Moon pictures are entertaining, moon pictures are exciting, moon pictures are enticing and a good moon picture is encouraging. We all have tried to photograph the moon at one point or another. However, results for most of us are not great and we often end up with a blurry image or a bright hard dot in the middle of the frame. In this article I will try to teach you some basic tricks to help you shoot some great moon images. We might not know but most of us already have the required equipment in out closet. All you need is a camera that gives you control over the shutter and aperture setting along with a zoom lens around 300 mm power. Now, don’t let this scare you away. You don’t need a hot-shot DSLR camera. You can use your regular point and shoot camera if it has a 10x zoom. That’s all needed. No need for a tripod, $3000 lenses and super-natural powers. Below are some basic tips.
Since the moon appears at night and during dark we perceive it as a night object and change our camera to the night mode settings. This is not the correct way to go. We don’t want night preset mode, we don’t want slow shutter speed and we don’t want more light hitting the sensor. In fact the moon is so bright that the opposite is true. At auto mode your camera can’t read the situation and will give you an over-exposed image without any details. To get the right exposure of the moon photo you need to drop the exposure by 1 to 2 stops. You can use any aperture settings. However, I recommend using f-stop between 3 and 8 for these shots. Dropping exposure stops can be done by using the exposure compensation feature in your camera.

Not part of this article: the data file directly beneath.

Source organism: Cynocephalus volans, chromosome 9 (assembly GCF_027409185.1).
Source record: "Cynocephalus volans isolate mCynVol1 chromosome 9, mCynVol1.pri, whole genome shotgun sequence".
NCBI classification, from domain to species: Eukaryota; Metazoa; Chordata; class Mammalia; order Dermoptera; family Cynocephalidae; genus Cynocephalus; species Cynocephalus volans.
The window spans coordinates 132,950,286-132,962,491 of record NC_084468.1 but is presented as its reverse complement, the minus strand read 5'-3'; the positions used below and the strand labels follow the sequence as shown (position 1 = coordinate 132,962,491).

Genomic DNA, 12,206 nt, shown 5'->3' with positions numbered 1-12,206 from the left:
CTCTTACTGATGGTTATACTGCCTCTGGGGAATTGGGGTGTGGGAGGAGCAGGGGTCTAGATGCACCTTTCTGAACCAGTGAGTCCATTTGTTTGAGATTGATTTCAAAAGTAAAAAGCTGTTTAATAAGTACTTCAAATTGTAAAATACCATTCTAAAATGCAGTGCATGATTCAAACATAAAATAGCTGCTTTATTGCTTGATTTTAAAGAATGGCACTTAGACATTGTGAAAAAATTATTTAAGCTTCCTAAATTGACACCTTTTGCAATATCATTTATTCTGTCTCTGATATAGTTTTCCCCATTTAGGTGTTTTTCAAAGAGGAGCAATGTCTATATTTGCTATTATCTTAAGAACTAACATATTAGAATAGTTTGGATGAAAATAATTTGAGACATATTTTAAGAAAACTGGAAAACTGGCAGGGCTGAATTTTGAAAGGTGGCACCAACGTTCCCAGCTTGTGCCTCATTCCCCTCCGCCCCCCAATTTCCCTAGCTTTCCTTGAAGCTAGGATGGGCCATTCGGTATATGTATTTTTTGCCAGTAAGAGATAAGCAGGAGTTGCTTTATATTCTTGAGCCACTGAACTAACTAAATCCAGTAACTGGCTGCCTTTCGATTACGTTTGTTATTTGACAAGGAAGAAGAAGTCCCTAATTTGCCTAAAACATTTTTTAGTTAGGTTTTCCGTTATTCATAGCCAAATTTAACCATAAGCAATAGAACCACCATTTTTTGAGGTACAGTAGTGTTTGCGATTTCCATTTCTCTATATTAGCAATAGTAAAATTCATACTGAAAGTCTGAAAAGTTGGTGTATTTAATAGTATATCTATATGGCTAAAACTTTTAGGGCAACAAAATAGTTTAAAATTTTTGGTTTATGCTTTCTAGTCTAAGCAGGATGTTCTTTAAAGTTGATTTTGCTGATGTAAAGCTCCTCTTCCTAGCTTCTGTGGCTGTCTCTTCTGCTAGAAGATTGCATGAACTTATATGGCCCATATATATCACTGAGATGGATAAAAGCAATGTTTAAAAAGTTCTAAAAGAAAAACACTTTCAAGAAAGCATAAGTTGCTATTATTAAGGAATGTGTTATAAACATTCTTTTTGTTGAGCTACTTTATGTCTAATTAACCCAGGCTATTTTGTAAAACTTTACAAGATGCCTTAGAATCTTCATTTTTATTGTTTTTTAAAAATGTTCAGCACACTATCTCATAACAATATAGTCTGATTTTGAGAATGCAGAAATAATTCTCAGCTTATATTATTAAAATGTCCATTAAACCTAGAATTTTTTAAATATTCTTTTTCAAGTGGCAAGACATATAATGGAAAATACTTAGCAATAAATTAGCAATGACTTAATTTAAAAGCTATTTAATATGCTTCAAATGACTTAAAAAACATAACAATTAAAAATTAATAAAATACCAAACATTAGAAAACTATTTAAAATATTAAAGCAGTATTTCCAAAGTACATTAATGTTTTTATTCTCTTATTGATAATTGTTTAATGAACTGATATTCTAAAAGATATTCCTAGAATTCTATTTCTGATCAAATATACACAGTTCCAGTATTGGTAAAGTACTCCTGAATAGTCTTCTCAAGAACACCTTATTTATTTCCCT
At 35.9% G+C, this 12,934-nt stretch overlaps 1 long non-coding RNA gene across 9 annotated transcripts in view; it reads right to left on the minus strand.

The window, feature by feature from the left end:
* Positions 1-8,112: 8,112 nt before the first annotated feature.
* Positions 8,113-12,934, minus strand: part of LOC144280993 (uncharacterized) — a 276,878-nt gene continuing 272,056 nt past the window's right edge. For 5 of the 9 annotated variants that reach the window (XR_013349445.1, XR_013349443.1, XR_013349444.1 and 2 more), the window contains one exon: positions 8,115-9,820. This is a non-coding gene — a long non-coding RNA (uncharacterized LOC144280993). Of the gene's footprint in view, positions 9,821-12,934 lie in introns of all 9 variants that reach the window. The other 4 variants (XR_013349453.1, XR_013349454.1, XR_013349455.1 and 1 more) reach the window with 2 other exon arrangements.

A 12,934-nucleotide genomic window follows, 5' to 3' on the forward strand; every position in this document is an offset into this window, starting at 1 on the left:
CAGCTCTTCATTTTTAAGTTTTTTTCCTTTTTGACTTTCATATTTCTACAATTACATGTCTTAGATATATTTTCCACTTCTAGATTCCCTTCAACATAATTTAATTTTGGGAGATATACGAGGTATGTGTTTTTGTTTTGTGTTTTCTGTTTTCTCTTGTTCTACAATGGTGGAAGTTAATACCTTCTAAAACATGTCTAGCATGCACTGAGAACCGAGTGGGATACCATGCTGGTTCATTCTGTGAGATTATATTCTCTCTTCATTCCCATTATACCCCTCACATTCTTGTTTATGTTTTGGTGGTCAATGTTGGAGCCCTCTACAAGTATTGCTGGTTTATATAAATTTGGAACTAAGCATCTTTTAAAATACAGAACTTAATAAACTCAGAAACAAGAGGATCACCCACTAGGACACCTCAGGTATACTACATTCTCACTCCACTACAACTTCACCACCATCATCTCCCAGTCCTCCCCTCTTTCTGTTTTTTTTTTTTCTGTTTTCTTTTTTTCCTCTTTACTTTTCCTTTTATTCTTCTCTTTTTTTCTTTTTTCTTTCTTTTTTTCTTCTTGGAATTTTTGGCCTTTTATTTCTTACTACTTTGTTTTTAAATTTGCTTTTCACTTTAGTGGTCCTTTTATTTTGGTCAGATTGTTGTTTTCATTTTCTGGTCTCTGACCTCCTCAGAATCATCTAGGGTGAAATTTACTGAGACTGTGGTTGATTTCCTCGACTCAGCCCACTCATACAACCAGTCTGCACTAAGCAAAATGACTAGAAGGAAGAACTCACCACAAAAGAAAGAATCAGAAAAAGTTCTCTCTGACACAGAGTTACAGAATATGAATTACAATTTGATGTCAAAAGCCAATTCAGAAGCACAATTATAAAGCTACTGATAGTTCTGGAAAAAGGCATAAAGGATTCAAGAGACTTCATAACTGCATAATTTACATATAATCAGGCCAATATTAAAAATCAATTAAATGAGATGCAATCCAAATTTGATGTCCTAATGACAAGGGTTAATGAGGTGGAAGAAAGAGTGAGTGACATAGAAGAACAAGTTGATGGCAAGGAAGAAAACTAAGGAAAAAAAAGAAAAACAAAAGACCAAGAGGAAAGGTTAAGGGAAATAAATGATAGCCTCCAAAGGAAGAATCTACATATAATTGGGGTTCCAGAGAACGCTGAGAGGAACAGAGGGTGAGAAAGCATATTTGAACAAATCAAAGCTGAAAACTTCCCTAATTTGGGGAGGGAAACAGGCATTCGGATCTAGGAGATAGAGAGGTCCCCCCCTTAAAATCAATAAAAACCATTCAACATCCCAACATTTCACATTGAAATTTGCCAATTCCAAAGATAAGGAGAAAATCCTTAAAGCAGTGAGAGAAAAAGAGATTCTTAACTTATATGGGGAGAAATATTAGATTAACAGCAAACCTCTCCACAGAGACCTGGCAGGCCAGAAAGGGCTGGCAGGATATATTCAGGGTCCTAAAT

You don’t want a grainy picture or have noise in your image. Try using the lowest possible ISO in your camera to avoid extensive noise. I use ISO 100 for my moon photos. And remember that the higher the ISO, the more the noise.
The earth is continuously moving as well as the moon. In other words, our subject is in a constant motion. As with all moving objects you want to use fast shutter speeds. Try using a relatively fast shutter speed with a lower f-stop to get a slightly underexposed image. Also keep in mind that you are not using a tripod so keep the shutter speed high enough to avoid any shake. I use a 300 mm zoom lens with 1/250 for the shutter speed. Of course this is variable and you can change it according to your setting.
When to Shoot
You don’t want to only shoot the moon during dark nights. It may seem a little funny but it’s true that the best time to capture great moon shots is just after the sunset or just before the sunrise. Just look for that blue hint in the sky and pull out your camera. If you want a close-up image of the moon you should try shooting within the first 30 minutes after the moonrise. If you’re lucky you can also capture the moon in a position when it’s closest to the earth. Look at the weather before you go out for shooting because you want a crystal clear weather.